Finding a Way Forward After Failure and Heartbreak, in Life and on the Farm
I was single for the first time in eighteen years. I felt unmoored. For the first time in eighteen years, everything was new, including me.
Crisis Unicorn. Chicken + bee keeper. Author of a stroke memoir, Tell Me Everything You Don't Remember (Ecco/Harper Collins). Her short fiction and essays have appeared in ZYZZYVA, Guernica, The Rumpus, The New York Times, and BuzzFeed, among other publications. Her novel is forthcoming from Ecco / Harper Collins.
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By farming, I connect back to my own culture. To, pun intended, my roots. To what it means to be a child of immigrants and help things grow.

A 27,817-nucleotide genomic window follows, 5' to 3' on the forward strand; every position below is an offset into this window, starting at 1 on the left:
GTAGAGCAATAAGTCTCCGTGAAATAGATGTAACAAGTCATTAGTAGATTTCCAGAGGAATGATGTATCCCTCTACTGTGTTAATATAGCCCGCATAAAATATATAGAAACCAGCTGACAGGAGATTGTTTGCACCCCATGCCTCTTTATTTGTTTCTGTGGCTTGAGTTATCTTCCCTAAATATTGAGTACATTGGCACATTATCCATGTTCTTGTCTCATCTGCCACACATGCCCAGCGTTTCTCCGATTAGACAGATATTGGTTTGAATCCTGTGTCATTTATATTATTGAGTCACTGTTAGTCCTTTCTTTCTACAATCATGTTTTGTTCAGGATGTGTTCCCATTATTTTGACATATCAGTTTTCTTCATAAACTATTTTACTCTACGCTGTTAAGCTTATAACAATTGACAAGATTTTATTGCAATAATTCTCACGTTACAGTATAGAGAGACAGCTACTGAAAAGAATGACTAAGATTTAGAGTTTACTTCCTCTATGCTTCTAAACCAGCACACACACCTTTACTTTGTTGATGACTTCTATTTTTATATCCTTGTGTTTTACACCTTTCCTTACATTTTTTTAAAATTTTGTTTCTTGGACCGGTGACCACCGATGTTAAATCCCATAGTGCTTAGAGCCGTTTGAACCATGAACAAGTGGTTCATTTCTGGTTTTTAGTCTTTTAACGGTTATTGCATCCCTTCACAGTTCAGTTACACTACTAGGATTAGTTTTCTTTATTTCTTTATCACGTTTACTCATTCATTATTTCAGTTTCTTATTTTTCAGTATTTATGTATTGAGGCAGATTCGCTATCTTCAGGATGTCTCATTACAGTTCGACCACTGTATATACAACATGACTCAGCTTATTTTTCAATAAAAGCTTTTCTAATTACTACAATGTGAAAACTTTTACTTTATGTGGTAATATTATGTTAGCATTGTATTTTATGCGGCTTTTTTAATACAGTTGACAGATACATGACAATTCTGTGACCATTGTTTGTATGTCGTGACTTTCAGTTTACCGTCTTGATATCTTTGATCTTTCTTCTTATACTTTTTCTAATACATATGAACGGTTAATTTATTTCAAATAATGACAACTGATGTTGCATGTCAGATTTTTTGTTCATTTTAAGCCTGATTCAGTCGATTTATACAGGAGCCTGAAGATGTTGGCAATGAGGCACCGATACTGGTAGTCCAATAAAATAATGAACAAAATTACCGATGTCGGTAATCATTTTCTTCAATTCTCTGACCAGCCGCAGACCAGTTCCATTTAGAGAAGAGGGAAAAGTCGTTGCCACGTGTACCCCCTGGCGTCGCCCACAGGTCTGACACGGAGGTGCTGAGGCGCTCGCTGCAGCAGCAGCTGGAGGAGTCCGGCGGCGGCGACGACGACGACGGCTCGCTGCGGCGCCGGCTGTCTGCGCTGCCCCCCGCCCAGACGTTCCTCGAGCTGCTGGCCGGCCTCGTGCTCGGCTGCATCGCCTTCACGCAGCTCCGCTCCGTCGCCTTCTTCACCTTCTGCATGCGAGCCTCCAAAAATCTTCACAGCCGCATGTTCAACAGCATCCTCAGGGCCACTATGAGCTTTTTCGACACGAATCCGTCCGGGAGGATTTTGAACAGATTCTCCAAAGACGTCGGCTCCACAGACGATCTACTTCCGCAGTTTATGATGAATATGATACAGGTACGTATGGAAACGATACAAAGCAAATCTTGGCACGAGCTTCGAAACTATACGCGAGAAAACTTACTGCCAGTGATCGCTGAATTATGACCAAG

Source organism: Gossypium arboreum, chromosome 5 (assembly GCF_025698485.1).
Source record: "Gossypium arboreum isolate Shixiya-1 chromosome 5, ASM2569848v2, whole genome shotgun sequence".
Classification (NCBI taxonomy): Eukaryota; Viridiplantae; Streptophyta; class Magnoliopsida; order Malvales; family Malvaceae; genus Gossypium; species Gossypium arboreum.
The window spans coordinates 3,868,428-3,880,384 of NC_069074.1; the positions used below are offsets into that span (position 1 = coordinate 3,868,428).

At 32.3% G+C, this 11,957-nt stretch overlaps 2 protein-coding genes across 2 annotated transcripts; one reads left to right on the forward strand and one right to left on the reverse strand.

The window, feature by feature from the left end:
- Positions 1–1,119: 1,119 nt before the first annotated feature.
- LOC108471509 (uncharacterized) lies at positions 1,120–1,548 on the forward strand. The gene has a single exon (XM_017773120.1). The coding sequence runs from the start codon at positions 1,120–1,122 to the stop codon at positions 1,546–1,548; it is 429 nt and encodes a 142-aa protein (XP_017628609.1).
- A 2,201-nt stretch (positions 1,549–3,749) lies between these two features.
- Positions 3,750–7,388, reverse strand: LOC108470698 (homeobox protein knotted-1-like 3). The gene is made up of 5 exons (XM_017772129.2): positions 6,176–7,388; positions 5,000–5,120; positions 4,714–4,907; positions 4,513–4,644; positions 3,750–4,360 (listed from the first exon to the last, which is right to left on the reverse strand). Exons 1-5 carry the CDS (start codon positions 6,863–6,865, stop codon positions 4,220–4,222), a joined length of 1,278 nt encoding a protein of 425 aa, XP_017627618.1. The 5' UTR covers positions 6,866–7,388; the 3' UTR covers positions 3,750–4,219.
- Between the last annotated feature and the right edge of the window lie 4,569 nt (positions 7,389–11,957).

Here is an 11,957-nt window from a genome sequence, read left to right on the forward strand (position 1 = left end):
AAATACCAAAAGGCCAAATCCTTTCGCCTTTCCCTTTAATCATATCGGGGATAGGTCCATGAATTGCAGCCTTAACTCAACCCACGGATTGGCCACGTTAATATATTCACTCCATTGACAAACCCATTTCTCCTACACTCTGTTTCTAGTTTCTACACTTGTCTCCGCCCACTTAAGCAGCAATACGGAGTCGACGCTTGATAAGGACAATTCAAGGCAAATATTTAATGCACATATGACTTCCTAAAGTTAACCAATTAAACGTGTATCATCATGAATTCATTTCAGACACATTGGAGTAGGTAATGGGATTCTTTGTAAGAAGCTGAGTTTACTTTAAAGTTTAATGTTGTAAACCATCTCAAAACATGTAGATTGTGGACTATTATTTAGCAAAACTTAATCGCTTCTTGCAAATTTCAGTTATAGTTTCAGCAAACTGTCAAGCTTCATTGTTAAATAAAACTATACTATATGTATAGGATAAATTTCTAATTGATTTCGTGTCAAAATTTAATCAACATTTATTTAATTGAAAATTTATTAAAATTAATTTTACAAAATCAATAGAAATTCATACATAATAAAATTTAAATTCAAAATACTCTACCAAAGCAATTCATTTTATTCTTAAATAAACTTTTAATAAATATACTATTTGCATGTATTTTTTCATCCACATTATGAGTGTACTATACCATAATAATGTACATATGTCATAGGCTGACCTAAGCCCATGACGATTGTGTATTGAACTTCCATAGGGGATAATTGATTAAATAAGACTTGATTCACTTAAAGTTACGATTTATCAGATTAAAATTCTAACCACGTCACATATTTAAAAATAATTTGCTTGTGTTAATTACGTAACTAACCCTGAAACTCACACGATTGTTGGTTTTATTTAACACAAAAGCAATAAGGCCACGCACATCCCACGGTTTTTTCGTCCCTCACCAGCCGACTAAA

Bees do not attack—just as trauma survivors do not attack, but rather defend. She will not sting you unless she believes the colony’s life depends on her defense. Because when she stings you, she dies.
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My eating disorder dictated my relationship to food. Then I moved to Wyoming, whose unforgiving landscape reminded me: We eat food to survive.
The thing my mom told me to do—“Save twenty percent for yourself. Never give one hundred percent to anyone.”—was not selfish after all. Not when thinking about my own survival.